Ganja industry not a magic wand
The limited decriminalisation of ganja has spawned a number of misconceptions about the herb, which is still illegal in Jamaica, with many local and foreign investors already anxiously anticipating the millions they intend to make from this emerging industry.
"We know the economics. In Colorado (United States) last year, even though that's recreational but it also includes medical, they sold about US$1 billion worth of marijuana and collected US$135 million in taxes and fees for the state alone, with a population of five million plus," Delano Seiveright, a member of the Cannabis Commercial and Medicinal Research task force, told a Gleaner Editors' Forum recently.
"In the Canadian market, for medical, you have 35,000 to 45,000 patients, because they have a system in place for that. They are earning US$100 million from that alone, and their view is if they open it up, which they plan to next year, they are actually looking at earning US$5 billion from that industry alone."
He continued, "In the US market, overall, they sold US$5.4 billion in medical and recreational marijuana last year, and US$6.7 billion (is) expected this year."
However, Seiveright pointed out, as impressive as those figures may be, it may not materialise in the case of Jamaica, because the Government has not, and may not, sanction the widescale recreational use of ganja any time soon.
That, he said, means many farmers who had been cultivating ganja illegally over the years are not likely to transition that into a legal business.
NO GET-RICH SCHEME
Michael Tucker, executive director of the National Council on Drug Abuse (NCDA), offered some insight into why some persons' get-rich schemes may not materialise, pointing out that there was a science to cultivating medical ganja, as opposed to growing it for the express purpose of smoking.
"Despite the skill that some have in growing marijuana or ganja over years, that is not the type of ganja that is used in medical ganja - it's controlled. The THC (tetrahydrocannabinol) has to be consistent. It's a type of strain, so you get the same consistency every time," Tucker said.
"So there is a lot of confusion, a lot of doubt and concerns on the ground, and you hear it everywhere you go, so that discussion has to be had, too."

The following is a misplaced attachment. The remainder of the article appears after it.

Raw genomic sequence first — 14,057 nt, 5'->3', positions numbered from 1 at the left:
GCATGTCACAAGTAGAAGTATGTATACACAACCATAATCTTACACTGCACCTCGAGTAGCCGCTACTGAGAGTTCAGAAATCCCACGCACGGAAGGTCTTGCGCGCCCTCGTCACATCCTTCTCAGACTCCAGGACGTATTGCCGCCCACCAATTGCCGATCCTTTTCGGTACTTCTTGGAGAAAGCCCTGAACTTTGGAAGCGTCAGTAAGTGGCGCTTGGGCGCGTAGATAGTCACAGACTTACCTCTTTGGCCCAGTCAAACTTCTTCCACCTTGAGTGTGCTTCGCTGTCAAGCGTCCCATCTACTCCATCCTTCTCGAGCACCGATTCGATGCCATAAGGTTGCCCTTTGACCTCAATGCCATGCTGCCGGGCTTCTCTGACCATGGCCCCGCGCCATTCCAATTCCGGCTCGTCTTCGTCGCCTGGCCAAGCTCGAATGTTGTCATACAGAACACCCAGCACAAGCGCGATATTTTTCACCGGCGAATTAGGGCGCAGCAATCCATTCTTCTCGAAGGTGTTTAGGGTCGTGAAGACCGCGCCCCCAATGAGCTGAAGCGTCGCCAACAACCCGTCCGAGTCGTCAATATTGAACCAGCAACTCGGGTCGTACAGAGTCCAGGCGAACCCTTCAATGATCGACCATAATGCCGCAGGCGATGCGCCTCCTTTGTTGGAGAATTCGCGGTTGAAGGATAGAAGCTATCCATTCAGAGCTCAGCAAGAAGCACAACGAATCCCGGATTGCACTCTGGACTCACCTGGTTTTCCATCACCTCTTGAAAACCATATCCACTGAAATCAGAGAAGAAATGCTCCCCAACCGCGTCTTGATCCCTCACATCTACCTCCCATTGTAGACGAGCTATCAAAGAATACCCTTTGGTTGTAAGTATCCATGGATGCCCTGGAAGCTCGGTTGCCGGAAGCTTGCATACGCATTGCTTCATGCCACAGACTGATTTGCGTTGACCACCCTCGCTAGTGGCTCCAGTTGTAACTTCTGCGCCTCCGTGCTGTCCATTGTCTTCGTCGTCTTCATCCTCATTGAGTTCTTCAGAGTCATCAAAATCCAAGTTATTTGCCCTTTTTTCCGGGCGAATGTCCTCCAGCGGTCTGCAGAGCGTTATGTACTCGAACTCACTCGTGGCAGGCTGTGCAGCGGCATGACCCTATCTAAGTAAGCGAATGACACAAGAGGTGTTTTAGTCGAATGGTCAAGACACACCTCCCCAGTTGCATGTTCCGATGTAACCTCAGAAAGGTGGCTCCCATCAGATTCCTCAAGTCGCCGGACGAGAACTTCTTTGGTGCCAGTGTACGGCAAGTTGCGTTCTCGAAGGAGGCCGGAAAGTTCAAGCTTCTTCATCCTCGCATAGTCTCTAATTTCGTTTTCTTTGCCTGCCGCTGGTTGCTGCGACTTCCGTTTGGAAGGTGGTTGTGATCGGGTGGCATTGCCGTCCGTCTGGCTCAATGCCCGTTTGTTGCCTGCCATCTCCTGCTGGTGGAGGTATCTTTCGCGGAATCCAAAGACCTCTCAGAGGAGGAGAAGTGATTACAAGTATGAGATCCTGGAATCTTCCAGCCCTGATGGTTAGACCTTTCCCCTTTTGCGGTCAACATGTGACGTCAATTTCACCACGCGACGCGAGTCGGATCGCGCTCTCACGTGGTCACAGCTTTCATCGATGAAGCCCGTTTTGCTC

THC is a psychoactive compound contained in cannabis that contributes to the euphoric or 'high' feeling generally associated with its use. It has analgesic (pain-relieving) effects, neuroprotective and anti-inflammatory qualities, helps stimulate appetite, relieves nausea, and also contributes to other beneficial effects.
Dr Winston De La Haye, chief medical officer (CMO) in the Ministry of Health, said the inadequacy of the country's mental-health treatment and rehabilitation infrastructure is another major worry.
"One in 10 adults who use cannabis will become addicted. However, one in two adolescents who use it will become addicted, unless something is done," De La Haye shared.
The consultant psychiatrist, who served as deputy chairman of the NCDA prior to being appointed CMO on February 1, is well familiar with how the lack of funding has crippled the agency's ability to educate the many vulnerable groups.
"They just don't, and still don't, have the resources to ensure that we reach the children in schools in particular, and so they have done research in a number of areas, but a particular one that stands out for me is that 67 per cent of youngsters say they have never heard a prevention message. That's a problem!"
There is compelling evidence to support the need for ongoing accurate education on the use and abuse of ganja, Tucker agreed.
"Ninety per cent of the youngsters that we see in our offices for behavioural problems, suicidal problems, is because of ganja use. Eighty per cent of people who go into treatment and rehab for drugs, it is for ganja," the NCDA executive director informed.
A percentage of the funds accumulated from application fees and permits charged by the Cannabis Licensing Authority is earmarked to fund public-awareness campaigns.